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It is unfortunate, that situation at USC Medical School, where the dean, Dr. Carmen A. Puliafito had been found in a Pasadena hotel room with a 21 year old woman in “provocative clothing” who overdosed on drugs. That happened in March 2016.
Allegations, pictures and even videos of Puliafito in the company of criminals and drug addicts had been popping up since 2015. There are many pictures of him enjoying recreational medicines. He was using methamphetamine and other drugs while serving as dean of the Keck School of Medicine. While there is nothing wrong with “partying”, the use of drugs and paying for prostitutes may be crossing the line.
It is sad, when a leader abuses his or her power and commits such errors in judgement. Why does this happen? Are they so high above the ordinary workers, do they make so much money that they feel infused with invincibility, are they beyond reproach, why do they suffer such ethical lapses?
Despite the vetting we mortal doctors go through to get privileges at a healthcare or teaching facility, why did USC not detect Puliafito’s ethical deficiencies? Too often, I hear that the institution reveres a candidate and after all, this one had a Wharton MBA. Institutions hate to insult candidates with pointed inquiries. Sometimes the little discovered nuggets of deficiency are considered just minor ethical oversights….we are all human.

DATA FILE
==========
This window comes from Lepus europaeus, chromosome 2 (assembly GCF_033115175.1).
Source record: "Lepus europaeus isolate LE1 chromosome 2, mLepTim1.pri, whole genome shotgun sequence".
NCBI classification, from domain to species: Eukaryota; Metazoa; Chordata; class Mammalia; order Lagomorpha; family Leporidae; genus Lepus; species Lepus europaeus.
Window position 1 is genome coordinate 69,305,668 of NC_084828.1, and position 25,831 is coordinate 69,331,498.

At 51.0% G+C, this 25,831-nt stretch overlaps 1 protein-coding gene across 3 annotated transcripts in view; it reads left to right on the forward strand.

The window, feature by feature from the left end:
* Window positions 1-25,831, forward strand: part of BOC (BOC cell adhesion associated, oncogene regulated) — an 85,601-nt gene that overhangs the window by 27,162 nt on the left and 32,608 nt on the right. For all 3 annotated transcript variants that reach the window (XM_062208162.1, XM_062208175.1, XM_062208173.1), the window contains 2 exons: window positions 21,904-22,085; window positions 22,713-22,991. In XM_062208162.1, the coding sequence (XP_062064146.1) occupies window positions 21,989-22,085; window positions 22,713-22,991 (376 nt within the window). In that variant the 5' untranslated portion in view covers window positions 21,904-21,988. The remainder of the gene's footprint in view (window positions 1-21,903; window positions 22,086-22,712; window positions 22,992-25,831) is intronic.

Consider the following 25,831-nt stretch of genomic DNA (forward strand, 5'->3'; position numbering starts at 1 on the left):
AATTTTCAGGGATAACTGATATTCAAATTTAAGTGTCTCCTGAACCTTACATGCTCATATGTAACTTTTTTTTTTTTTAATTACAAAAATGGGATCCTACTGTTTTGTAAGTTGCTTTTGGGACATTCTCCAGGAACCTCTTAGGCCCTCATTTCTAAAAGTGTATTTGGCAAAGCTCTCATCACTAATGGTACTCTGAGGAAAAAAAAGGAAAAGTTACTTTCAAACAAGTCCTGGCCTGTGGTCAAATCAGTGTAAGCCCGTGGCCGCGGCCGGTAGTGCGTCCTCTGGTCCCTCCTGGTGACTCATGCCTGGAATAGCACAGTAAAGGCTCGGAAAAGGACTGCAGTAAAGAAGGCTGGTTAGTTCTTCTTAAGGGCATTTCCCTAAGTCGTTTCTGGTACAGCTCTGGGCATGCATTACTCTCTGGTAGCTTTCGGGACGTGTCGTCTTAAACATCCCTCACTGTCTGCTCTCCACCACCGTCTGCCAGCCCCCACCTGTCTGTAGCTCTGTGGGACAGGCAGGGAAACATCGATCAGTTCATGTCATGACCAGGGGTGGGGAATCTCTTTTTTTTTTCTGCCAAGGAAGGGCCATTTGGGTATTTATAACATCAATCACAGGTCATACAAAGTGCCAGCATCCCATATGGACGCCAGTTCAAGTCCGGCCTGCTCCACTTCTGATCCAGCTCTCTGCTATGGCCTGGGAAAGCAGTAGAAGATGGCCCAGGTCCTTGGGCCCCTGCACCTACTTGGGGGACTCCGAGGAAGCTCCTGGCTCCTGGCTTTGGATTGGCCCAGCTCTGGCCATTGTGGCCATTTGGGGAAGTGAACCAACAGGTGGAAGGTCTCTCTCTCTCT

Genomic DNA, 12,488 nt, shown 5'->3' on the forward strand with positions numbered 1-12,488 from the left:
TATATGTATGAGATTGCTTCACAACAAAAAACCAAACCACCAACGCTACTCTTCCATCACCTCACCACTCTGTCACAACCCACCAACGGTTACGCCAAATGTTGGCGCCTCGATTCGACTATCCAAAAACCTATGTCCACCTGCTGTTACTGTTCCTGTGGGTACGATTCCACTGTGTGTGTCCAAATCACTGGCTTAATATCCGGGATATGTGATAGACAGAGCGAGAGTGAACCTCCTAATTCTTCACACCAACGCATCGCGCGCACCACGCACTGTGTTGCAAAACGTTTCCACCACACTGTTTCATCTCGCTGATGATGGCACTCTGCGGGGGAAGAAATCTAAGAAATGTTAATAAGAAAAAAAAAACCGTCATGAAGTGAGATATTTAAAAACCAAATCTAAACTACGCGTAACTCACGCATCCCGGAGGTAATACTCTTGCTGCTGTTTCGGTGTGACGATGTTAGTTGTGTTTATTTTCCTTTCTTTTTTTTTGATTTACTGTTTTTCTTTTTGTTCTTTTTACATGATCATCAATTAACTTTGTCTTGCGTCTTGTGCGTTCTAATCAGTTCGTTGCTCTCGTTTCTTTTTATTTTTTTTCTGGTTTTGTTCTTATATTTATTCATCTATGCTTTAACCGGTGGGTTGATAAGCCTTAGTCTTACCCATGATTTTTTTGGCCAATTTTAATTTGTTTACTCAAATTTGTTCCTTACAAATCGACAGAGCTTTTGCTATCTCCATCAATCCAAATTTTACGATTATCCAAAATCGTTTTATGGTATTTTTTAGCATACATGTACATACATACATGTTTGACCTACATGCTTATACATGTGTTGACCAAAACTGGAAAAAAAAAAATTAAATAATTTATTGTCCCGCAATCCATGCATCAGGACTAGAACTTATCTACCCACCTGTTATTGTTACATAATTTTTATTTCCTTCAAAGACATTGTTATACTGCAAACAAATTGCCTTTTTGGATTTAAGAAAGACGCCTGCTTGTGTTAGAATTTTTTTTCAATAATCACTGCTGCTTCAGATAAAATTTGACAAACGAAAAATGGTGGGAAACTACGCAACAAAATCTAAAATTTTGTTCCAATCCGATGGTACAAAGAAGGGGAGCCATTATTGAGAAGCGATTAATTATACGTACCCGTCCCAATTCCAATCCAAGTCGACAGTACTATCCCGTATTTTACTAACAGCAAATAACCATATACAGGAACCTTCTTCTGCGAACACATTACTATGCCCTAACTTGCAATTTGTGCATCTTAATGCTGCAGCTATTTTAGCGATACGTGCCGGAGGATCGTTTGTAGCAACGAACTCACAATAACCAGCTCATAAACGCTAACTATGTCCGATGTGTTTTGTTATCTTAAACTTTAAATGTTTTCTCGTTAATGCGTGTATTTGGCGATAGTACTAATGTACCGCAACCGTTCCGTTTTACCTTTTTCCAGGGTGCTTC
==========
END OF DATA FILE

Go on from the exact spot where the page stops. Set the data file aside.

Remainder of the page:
So, this nonsense has been going on under USC’s nose for two years. I heard astonishingly, that USC is finally making plans to fire Puliafito. What? Another two year process?
If I was graduating from the USC Medical School, I am certain that Dean Puliafito will not be handing me my degree.
But he could be a hell of a party host that evening
In the age of spiritual machines Ray Kurzweil in 2001 predicted:
By 2020, a $1,000 computer will match processing speed of the human brain – 20 billion calculations per second
By 2030 it will simulate the brain power of a small village about 1,000 human minds
By 2048 it will have the brain power of the entire population of the US.
I predict that within 20-30 years the computer will replace the venerable physician. Computers can already be programmed to detect sarcasm and read emotions. They can study your face and body language. Computerized psychotherapists or cybertherapy is soon to come. Programs can detect deviation from the standard pattern of human physiology, thinking and behavior. We can already program standards of care and integrate it into an electronic health record. The U.S. government program of Meaningful Use is forcing the adoption electronic health record use in 3 stages by 2017. As always, encouragement is by reward initially, followed by penalty in the later stages.